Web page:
P agreed to build a steam engine for D’s premises, with the contract dividing the work into 10 parts and stating the price for each and another term stating that P undertook to build every part of the project. When all parts were in an advanced state, a fire burnt down the premises. The court held that the contract was frustrated but that neither had a cause of action (i.e. P could NOT recover for expenses).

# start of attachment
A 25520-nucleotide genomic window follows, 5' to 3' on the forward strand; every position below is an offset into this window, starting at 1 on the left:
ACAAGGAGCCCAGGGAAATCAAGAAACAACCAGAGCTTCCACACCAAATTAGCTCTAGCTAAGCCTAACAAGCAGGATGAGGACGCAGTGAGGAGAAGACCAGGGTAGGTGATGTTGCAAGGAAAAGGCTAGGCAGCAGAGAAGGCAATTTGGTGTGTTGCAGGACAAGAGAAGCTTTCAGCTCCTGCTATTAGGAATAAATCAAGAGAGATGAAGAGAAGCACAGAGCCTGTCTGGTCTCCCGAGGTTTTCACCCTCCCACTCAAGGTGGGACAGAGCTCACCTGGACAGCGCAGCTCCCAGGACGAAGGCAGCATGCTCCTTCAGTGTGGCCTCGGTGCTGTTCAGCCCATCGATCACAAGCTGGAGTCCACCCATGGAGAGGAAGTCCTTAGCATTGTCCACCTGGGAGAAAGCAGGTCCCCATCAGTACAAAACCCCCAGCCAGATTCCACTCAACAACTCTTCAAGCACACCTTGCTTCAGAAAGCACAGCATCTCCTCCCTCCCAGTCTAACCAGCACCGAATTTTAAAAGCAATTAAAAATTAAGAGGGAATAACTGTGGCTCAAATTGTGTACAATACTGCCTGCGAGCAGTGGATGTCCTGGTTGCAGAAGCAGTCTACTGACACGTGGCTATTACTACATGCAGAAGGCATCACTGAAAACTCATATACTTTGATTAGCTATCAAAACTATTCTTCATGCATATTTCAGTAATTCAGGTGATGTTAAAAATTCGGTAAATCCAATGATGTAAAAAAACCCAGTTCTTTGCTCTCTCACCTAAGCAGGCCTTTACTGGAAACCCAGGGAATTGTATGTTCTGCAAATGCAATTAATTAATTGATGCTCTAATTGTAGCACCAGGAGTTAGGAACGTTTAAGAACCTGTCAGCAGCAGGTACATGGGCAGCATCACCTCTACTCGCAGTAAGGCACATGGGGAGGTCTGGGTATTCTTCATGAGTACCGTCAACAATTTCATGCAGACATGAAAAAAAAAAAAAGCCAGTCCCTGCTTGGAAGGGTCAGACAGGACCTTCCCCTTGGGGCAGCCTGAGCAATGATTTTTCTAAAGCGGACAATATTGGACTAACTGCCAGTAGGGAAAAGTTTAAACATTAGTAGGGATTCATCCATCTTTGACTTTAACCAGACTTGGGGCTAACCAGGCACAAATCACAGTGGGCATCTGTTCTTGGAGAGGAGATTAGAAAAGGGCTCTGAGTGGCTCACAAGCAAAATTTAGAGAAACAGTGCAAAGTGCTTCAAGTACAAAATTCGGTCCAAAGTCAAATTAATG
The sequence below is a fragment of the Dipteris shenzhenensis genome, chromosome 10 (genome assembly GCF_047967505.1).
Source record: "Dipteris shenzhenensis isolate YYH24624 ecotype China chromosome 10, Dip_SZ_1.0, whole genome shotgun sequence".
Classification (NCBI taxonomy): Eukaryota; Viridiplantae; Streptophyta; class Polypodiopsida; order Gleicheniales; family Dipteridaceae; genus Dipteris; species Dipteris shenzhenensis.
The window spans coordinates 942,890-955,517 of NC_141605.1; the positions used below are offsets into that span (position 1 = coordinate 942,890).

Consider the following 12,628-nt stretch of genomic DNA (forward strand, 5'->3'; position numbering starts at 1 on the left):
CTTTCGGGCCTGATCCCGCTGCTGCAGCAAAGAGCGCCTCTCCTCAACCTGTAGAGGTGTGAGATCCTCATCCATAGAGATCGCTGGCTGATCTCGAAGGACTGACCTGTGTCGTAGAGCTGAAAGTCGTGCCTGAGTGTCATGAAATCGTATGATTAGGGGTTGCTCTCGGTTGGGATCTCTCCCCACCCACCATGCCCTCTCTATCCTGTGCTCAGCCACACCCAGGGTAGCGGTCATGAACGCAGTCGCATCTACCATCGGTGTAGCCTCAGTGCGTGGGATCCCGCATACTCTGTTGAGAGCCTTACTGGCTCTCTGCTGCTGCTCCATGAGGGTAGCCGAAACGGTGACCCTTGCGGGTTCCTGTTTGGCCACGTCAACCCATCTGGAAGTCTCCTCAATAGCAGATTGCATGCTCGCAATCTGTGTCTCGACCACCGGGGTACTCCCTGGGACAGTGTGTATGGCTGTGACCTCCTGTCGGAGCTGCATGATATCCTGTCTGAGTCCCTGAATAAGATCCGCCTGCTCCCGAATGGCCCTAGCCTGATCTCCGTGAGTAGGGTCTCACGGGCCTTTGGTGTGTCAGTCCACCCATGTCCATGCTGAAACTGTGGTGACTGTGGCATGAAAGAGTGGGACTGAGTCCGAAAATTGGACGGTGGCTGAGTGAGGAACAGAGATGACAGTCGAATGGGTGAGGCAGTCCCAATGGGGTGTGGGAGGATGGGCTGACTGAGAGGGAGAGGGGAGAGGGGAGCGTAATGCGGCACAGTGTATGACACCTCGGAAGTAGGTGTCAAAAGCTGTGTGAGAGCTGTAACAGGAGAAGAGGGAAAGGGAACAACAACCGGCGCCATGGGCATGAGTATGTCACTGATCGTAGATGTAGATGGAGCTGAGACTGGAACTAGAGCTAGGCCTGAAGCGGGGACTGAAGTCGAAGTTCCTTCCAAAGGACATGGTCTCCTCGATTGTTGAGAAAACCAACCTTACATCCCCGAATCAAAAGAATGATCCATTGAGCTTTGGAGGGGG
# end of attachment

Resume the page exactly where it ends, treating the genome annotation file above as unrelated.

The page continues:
Blackburn J: In this contract it was agreed that D would pay nothing until completion. Had the fire left the premises untouched but damaged one part of the work, P would have had to replace it at its own expenses. Under the Taylor v Caldwell principle, P is excused from completing the work but are not entitled to any compensation, It is akin to a case where a ship owner has been unable to deliver goods due to unexpected perils and is excused performance but may not claim compensation for the expenses of part-performance. P can recover nothing because payment is only due on completion, as the contract stated.